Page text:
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Bar chief talks reform

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Om Yentieng speaks at the handling over after becoming the president of Cambodia's Bar Association's new president. Hong Menea

Bar chief talks reform

The Bar Association of the Kingdom of Cambodia’s (BAKC) new president yesterday vowed to get tough on corruption and ensure bribes are not a prerequisite for becoming a lawyer.

Speaking to reporters at his transfer of power ceremony, which also saw two new batches of lawyers enter the bar, Suon Visal said he would create a committee to examine previous allegations of bribery surrounding entry into the profession.

“I have heard about [these allegations] before I came into office,” Visal, who was elected as president in October, said during the event at the Hotel Sofitel Phnom Penh.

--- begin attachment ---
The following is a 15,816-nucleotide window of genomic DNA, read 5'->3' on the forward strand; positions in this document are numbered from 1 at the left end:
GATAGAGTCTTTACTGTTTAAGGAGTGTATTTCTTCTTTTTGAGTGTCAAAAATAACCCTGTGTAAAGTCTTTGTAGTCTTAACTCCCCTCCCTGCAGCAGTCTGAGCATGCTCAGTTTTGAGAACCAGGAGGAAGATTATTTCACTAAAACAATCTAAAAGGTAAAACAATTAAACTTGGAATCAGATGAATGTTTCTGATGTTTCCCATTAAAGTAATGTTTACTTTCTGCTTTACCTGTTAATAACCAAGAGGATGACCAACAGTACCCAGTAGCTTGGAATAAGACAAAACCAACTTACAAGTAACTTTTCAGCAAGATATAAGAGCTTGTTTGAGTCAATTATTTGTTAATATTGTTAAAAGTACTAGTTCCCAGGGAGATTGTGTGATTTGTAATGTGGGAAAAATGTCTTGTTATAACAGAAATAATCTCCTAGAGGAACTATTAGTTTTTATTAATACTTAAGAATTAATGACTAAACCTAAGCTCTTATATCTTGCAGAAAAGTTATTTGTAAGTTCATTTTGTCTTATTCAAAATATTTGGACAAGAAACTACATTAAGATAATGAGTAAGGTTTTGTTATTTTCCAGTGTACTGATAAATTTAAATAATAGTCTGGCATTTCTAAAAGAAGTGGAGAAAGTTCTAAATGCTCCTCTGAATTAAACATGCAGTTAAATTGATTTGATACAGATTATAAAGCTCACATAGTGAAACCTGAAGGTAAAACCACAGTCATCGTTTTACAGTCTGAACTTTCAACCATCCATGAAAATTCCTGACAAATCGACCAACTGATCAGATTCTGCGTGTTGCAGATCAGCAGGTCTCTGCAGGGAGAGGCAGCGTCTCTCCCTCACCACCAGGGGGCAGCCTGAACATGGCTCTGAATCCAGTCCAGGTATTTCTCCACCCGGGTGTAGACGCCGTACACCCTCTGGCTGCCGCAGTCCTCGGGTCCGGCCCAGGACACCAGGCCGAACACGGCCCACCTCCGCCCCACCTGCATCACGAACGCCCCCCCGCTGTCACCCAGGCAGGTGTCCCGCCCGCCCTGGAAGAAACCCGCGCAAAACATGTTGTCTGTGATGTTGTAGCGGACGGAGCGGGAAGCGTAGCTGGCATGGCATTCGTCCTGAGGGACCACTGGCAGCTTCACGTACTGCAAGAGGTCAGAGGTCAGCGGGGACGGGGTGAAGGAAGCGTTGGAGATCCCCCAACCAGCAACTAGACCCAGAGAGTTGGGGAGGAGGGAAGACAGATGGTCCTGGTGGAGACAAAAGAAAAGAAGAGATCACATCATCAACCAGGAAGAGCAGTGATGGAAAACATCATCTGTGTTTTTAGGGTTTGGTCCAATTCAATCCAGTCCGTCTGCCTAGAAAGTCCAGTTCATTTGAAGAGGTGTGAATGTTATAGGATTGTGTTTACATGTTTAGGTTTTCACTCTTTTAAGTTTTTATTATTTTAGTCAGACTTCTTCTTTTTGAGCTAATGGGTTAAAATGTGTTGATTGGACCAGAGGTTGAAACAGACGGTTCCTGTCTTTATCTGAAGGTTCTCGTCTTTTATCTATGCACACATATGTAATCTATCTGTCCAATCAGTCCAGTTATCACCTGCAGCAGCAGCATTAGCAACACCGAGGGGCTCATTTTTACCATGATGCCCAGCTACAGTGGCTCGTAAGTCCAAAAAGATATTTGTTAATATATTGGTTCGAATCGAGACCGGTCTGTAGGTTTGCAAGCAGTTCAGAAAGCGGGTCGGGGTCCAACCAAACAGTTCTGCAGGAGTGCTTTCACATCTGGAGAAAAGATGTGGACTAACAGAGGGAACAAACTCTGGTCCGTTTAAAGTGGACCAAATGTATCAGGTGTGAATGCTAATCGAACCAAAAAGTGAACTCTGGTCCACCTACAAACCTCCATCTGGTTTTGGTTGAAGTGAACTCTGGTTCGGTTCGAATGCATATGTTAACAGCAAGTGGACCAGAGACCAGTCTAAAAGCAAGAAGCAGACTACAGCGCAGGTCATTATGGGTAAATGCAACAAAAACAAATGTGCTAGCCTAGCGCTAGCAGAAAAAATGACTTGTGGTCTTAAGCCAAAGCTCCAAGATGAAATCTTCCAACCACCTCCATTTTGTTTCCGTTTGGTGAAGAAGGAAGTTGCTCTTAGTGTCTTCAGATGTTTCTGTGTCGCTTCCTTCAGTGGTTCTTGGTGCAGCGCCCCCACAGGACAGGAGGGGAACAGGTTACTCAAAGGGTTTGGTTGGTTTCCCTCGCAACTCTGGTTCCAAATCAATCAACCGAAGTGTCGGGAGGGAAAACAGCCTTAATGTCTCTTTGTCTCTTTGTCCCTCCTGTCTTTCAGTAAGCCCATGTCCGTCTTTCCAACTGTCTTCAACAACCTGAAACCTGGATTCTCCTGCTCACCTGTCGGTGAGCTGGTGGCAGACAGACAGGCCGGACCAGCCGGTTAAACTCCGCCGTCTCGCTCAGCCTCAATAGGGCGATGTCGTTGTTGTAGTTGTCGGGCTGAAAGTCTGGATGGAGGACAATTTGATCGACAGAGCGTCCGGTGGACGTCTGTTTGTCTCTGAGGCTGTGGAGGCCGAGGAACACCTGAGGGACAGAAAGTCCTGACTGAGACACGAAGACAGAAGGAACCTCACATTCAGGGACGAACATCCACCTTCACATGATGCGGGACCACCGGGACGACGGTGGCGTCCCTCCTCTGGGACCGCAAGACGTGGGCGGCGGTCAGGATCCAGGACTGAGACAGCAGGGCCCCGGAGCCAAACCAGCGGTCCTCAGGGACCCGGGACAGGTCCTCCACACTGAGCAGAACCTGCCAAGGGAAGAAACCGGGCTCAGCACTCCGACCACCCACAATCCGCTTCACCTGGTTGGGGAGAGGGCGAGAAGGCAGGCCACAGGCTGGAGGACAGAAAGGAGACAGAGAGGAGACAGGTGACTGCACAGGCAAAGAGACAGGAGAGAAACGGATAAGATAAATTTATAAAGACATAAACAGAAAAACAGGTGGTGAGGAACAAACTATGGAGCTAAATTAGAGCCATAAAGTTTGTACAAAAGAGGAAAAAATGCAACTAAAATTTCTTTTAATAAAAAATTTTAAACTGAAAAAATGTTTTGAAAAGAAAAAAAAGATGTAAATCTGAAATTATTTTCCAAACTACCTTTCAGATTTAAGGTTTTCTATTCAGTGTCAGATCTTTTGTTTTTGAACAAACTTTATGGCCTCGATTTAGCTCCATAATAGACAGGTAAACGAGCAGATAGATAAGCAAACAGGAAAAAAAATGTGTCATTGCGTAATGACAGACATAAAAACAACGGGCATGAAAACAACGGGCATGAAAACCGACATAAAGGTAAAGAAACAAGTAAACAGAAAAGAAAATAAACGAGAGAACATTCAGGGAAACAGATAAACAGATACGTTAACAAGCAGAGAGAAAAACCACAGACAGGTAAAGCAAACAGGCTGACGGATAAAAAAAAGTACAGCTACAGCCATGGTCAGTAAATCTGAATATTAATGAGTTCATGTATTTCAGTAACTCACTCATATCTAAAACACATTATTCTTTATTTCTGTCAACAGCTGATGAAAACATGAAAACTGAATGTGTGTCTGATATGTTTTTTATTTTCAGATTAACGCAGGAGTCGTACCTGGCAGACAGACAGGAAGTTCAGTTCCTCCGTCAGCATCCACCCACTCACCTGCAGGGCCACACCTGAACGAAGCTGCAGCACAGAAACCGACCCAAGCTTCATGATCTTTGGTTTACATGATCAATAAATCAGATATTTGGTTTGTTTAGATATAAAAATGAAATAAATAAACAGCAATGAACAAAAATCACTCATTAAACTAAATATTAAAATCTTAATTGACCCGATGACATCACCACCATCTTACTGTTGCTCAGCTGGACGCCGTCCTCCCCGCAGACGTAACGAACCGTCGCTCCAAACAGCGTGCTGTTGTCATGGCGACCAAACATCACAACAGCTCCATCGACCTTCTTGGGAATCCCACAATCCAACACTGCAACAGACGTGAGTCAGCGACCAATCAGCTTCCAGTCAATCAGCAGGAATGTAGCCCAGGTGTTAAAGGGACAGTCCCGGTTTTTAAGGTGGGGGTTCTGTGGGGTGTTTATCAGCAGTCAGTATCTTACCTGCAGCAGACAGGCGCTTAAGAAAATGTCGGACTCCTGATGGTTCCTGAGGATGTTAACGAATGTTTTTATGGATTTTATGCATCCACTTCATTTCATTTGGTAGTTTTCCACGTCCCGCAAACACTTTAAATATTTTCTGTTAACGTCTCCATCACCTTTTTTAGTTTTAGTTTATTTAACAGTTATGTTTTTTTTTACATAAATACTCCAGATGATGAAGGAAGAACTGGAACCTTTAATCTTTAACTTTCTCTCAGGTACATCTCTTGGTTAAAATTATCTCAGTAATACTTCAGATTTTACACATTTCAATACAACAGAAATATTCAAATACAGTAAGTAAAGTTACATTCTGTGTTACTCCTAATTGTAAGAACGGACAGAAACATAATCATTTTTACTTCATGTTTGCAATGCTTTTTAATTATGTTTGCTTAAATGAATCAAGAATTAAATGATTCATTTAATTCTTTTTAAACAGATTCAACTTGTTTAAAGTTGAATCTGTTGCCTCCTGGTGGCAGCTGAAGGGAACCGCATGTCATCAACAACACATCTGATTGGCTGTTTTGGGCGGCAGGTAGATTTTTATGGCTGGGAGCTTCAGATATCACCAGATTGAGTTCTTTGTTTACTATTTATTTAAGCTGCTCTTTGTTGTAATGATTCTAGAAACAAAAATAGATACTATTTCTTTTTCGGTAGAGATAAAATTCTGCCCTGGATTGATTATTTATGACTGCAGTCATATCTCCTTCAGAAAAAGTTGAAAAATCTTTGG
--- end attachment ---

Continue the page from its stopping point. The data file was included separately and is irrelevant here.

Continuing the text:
“If any colleagues or people know about this issue clearly, file a complaint to me and I will take action.”

In a 2015 report, the International Bar Association’s Human Rights Institute slammed the Cambodian bar as politically biased and corrupt, citing reports that lawyers faced unofficial fees of up to $30,000 for admittance to the bar.

The report also slammed the Kingdom’s underfunded legal aid sector.

Speaking yesterday, previous BAKC president Bun Honn said a drop in NGO legal aid services had increased pressure on the bar’s legal aid department, which last year handled 2,024 cases, an increase of 23 percent compared with 2015.

BAKC’s government-provided legal aid budget would rise from about $100,000 to $150,000 this year.

Meanwhile, attendees also heard the Justice Ministry and Anti-Corruption Unit would assist the BAKC in its current dispute with the Finance Ministry, which wants to levy a professional tax on lawyers.

ACU President Om Yentieng said more work needed to be done before such a tax was implemented.

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